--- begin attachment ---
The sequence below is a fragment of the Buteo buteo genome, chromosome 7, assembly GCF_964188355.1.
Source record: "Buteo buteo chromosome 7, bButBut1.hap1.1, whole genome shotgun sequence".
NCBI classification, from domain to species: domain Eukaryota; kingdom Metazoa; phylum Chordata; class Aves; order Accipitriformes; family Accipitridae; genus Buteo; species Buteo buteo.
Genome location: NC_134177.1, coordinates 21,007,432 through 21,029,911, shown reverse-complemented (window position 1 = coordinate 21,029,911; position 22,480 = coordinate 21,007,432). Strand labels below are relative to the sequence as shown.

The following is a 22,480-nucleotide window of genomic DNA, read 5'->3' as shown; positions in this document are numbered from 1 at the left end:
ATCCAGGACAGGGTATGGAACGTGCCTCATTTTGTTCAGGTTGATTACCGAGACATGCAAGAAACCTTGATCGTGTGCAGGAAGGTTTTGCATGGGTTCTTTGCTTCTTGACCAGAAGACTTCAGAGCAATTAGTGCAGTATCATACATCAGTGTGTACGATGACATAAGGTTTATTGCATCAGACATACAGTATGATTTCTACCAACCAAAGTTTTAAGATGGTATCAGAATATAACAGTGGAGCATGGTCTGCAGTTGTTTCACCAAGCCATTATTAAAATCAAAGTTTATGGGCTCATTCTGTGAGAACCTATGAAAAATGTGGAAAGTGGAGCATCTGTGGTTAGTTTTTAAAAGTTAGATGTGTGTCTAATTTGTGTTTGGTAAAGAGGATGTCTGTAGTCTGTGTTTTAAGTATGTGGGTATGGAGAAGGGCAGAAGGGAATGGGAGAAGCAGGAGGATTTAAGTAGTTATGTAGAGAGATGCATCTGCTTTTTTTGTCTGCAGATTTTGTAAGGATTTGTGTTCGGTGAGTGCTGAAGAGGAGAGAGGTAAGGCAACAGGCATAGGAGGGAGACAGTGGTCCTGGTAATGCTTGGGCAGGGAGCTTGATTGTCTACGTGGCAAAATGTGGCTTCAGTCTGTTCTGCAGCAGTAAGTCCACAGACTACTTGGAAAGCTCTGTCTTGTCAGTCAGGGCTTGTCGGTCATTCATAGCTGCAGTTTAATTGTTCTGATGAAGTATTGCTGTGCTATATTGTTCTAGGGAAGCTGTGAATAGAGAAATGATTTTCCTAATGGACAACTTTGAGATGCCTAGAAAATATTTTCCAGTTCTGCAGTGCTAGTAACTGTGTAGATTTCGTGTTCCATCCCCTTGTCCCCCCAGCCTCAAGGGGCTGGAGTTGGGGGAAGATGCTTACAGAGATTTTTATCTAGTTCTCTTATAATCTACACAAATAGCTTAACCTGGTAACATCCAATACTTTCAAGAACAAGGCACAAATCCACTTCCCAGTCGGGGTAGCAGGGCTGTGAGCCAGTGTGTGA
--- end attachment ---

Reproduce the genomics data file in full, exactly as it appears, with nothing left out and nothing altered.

The sequence below is a fragment of the Buteo buteo genome, chromosome 7, assembly GCF_964188355.1.
Source record: "Buteo buteo chromosome 7, bButBut1.hap1.1, whole genome shotgun sequence".
NCBI classification, from domain to species: domain Eukaryota; kingdom Metazoa; phylum Chordata; class Aves; order Accipitriformes; family Accipitridae; genus Buteo; species Buteo buteo.
Genome location: NC_134177.1, coordinates 21,007,432 through 21,029,911, shown reverse-complemented (window position 1 = coordinate 21,029,911; position 22,480 = coordinate 21,007,432). Strand labels below are relative to the sequence as shown.

The following is a 22,480-nucleotide window of genomic DNA, read 5'->3' as shown; positions in this document are numbered from 1 at the left end:
ATCCAGGACAGGGTATGGAACGTGCCTCATTTTGTTCAGGTTGATTACCGAGACATGCAAGAAACCTTGATCGTGTGCAGGAAGGTTTTGCATGGGTTCTTTGCTTCTTGACCAGAAGACTTCAGAGCAATTAGTGCAGTATCATACATCAGTGTGTACGATGACATAAGGTTTATTGCATCAGACATACAGTATGATTTCTACCAACCAAAGTTTTAAGATGGTATCAGAATATAACAGTGGAGCATGGTCTGCAGTTGTTTCACCAAGCCATTATTAAAATCAAAGTTTATGGGCTCATTCTGTGAGAACCTATGAAAAATGTGGAAAGTGGAGCATCTGTGGTTAGTTTTTAAAAGTTAGATGTGTGTCTAATTTGTGTTTGGTAAAGAGGATGTCTGTAGTCTGTGTTTTAAGTATGTGGGTATGGAGAAGGGCAGAAGGGAATGGGAGAAGCAGGAGGATTTAAGTAGTTATGTAGAGAGATGCATCTGCTTTTTTTGTCTGCAGATTTTGTAAGGATTTGTGTTCGGTGAGTGCTGAAGAGGAGAGAGGTAAGGCAACAGGCATAGGAGGGAGACAGTGGTCCTGGTAATGCTTGGGCAGGGAGCTTGATTGTCTACGTGGCAAAATGTGGCTTCAGTCTGTTCTGCAGCAGTAAGTCCACAGACTACTTGGAAAGCTCTGTCTTGTCAGTCAGGGCTTGTCGGTCATTCATAGCTGCAGTTTAATTGTTCTGATGAAGTATTGCTGTGCTATATTGTTCTAGGGAAGCTGTGAATAGAGAAATGATTTTCCTAATGGACAACTTTGAGATGCCTAGAAAATATTTTCCAGTTCTGCAGTGCTAGTAACTGTGTAGATTTCGTGTTCCATCCCCTTGTCCCCCCAGCCTCAAGGGGCTGGAGTTGGGGGAAGATGCTTACAGAGATTTTTATCTAGTTCTCTTATAATCTACACAAATAGCTTAACCTGGTAACATCCAATACTTTCAAGAACAAGGCACAAATCCACTTCCCAGTCGGGGTAGCAGGGCTGTGAGCCAGTGTGTGA